Sunday, December 5, 2010

If you send us a holiday card...

We'll put it up on our Wall o' Love!

Here's the Wall o' Love so far:

Don't you want to be part of it? Pretty sure 3 stamps will do it!

Keeping Warm, 8 Ways

We live in Nagano prefecture. You know, where the winter Olympics were in '98. We have the Japanese Alps and we have snow. It gets cold. How cold? Last year our olive oil froze. My face wash froze. We hear that our predecessors used to unplug the fridge in the winter. Cold.

Why? We ask ourselves that all the time. We both grew up in the frozen tundra of the Midwest. We can handle cold. Also, Japan is so technologically advanced. You'd think they'd have robots following you around blowing hot air at you or something. Not the case.

Here's the situation: we have single-paned glass windows. Then we have shoji screens covering those. Shoji screens are paper. I don't think the house has any insulation to speak of. So far we've been lucky and it's been in the 40s and 50s but it looks like the cold snap is coming this week.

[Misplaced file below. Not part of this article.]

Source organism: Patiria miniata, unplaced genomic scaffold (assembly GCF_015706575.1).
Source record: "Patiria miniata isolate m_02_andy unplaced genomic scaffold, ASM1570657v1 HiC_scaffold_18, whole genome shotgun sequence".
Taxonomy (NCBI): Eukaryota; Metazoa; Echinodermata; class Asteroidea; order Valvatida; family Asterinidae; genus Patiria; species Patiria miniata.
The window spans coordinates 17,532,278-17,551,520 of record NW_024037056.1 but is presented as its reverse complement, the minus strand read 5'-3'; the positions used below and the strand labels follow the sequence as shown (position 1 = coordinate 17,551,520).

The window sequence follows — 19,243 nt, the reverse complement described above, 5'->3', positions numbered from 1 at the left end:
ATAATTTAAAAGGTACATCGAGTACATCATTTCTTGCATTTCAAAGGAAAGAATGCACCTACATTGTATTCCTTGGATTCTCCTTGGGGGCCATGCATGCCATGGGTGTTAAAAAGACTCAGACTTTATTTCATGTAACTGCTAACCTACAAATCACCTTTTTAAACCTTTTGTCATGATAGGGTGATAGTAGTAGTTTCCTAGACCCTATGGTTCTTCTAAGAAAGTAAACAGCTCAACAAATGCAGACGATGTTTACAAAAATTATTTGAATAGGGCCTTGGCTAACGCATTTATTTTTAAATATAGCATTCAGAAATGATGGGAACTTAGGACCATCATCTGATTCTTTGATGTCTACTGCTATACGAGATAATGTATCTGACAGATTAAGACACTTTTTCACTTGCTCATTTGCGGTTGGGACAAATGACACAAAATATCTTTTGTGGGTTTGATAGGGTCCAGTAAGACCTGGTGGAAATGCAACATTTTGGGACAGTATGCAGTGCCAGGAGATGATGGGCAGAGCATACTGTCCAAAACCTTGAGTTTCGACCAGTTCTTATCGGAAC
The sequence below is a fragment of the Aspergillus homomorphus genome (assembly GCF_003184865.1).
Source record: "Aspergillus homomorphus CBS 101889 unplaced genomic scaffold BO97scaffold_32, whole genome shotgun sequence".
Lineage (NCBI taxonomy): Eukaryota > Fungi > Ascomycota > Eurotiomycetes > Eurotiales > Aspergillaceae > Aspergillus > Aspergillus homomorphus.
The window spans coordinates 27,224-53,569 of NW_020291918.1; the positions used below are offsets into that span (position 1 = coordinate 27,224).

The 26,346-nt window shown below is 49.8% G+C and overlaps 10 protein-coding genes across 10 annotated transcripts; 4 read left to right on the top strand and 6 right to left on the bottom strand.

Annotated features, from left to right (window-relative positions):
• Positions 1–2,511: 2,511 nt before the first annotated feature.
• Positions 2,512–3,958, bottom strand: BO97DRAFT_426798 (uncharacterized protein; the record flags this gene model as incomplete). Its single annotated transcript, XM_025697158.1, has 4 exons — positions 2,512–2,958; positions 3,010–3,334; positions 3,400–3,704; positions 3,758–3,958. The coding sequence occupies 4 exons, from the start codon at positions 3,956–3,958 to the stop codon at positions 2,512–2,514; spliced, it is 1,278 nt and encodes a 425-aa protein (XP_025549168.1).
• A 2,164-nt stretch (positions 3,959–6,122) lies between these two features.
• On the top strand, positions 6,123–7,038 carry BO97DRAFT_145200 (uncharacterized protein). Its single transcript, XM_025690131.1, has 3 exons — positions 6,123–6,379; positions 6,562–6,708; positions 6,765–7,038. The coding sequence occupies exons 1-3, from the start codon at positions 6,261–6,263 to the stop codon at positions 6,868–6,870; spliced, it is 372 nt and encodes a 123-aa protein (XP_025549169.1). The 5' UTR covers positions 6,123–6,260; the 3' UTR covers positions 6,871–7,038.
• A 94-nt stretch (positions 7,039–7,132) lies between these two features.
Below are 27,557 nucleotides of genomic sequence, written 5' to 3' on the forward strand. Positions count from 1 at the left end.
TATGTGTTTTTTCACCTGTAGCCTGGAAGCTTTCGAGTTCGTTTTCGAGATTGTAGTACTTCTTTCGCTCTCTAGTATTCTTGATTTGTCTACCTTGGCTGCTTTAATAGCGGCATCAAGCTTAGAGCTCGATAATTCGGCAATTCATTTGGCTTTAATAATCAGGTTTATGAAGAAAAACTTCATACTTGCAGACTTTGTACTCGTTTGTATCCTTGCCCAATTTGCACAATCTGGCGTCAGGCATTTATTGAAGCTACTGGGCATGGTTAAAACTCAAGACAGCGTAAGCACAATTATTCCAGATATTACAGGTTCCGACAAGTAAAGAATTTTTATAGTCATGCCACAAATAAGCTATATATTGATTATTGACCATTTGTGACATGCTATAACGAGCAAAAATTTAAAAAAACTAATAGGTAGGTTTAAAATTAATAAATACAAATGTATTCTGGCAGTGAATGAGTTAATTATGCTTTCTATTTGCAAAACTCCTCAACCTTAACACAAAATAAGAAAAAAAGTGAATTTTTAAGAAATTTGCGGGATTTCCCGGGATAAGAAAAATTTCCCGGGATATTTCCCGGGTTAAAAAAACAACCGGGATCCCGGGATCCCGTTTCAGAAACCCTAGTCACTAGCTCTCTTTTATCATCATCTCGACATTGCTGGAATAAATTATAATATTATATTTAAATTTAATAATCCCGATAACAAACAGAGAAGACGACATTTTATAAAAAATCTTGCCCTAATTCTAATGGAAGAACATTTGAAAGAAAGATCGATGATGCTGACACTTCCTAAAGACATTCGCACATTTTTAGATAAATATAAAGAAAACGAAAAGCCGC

So, here are 8 things we're doing to stay warm, in no particular order. We are still learning some tricks and hope to pick up some more ideas this winter.

1) Kerosene heaters. These are illegal in most US states. They're pretty messy (have to funnel from a large container into the heater) and can cause fires. Also, there is a risk of asphyxiation as they consume oxygen and, if used in a small unventilated room, can use up all the oxygen and/or cause carbon monoxide poisoning (killing you without warning). This is the main heating system used in Japan. My school has one in every classroom. I have one blowing at me right now. They are also stinky.

2) Electric heater. We are borrowing an electric heater from a friend. It gives off almost no heat so we mostly dry clothes on it. It turns out clothes don't dry when it's too cold (and, like most of the world, almost no one has dryers here). So, we may have to start going to the laundromat if we don't want to rotate them constantly on the electric heater.

3) Kotatsu. This is a low table with an electric heater under it and blanket over it. You sit under it...all winter long. Families eat under it. Some people sleep under it. We just got a couch and now we're back on the floor camping under the ol' kotatsu.

4) Hot water bottle. Simple enough -pour boiling water in a plastic bottle, cover it with a fuzzy cozy and sleep with it or hug it while sitting under the kotatsu.

5) Onsen. Pay a couple of bucks to go to your local hot spring for a bath. Get as warm as you can handle and then hurry home to bed.